Ultimately, Winfrey concluded that these three things-knowing who you are, finding a way to serve, and doing the right thing-will not only lead you to a gifted and rewarded life, but a “sweet life.” The “sweetness,” is important, she said, “because when you have had it, it gives you the comfort of knowing that ‘this too shall pass’ and that grace and mercy will meet you with warmth” again in the aftermath.

It was a lyrical address that included references from Isaac Newton to the character Celie from The Color Purple. She cited Langton Hughes, Toni Morrison, and Maya Angelou casually and effortlessly; dropping heavy inspiration without any great, or even apparent, appeal to a printed script. She dramatized her address. It felt authentic; and people responded as though they were in church. You could hear people saying “Amen” and see them raising a hand in witness. She definitely preached a sermon, and it was a good one because of its authenticity. She didn’t adopt a voice unoriginal to her own and she told a story that seems very familiar to her public character. Thus, it was a story about how to live well in a world that makes that exceedingly difficult. For her, as a black woman with her story, to be the Commencement speaker at an historically Black college for women, it gave the much needed hope that “catching hell” might just have a terminus.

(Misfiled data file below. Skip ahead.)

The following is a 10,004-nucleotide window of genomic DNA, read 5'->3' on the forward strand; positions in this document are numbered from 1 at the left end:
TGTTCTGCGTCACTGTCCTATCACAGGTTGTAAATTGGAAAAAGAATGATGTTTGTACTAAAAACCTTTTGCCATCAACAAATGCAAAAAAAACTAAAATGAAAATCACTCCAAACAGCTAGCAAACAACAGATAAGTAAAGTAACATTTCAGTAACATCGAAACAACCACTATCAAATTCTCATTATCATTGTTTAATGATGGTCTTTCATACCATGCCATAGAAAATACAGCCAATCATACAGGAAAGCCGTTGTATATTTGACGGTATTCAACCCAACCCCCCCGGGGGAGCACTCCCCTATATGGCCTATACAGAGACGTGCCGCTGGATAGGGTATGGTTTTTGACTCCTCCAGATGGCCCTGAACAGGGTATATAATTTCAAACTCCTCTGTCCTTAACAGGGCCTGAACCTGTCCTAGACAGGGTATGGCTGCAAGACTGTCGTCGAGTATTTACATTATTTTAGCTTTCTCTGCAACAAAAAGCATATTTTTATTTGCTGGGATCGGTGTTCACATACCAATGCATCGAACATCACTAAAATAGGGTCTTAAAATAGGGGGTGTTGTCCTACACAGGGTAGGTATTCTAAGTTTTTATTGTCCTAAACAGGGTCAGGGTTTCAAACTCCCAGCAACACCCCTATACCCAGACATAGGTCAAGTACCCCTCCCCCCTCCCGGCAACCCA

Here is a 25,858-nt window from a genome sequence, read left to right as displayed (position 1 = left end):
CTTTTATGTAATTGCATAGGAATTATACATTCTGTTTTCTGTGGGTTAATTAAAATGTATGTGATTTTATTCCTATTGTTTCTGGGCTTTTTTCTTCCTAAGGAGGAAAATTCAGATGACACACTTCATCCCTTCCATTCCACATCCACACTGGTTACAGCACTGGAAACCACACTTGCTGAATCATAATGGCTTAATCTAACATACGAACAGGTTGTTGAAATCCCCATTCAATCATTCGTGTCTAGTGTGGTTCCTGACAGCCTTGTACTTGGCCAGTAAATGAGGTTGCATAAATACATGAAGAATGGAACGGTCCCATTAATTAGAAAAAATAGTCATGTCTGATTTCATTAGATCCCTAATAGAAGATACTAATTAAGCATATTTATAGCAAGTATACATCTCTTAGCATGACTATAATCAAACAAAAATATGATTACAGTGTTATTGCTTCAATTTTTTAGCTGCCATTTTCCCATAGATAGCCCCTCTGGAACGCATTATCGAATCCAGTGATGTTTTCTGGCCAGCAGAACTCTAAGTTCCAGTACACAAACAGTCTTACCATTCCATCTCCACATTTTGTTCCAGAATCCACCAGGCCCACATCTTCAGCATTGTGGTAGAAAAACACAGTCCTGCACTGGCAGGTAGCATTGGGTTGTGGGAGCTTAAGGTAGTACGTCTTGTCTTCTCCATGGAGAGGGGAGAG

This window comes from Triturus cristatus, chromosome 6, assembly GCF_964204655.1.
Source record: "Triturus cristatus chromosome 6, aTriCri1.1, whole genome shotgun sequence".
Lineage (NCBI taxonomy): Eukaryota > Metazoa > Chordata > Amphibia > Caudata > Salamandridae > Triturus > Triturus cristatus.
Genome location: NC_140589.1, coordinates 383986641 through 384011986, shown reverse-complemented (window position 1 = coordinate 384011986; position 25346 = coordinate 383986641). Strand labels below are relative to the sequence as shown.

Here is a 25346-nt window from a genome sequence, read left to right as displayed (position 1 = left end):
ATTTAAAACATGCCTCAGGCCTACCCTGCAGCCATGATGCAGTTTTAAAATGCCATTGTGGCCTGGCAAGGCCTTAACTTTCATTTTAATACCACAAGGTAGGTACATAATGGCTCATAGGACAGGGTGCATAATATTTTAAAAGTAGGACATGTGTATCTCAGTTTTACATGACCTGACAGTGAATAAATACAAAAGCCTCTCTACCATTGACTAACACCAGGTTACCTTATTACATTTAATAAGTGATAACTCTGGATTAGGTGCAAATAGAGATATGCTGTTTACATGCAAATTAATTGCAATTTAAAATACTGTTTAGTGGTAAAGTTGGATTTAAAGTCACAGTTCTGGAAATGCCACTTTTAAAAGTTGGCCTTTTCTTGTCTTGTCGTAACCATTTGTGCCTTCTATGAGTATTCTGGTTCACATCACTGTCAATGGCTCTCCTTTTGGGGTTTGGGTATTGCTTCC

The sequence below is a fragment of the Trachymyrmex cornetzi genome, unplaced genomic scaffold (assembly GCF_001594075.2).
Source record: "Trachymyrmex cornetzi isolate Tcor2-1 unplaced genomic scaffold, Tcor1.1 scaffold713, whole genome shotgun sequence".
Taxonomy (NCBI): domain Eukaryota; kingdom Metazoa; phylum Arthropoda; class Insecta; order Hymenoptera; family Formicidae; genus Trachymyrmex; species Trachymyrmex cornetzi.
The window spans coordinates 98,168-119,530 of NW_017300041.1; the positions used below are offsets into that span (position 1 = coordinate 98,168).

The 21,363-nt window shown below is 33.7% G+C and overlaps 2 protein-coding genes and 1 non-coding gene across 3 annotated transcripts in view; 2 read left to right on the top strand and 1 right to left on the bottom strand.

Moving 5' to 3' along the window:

Update: Spelman College has made their recording of Oprah Winfrey’s Commencement Address available on their YouTube Chanel. Here is the video of her extraordinary address: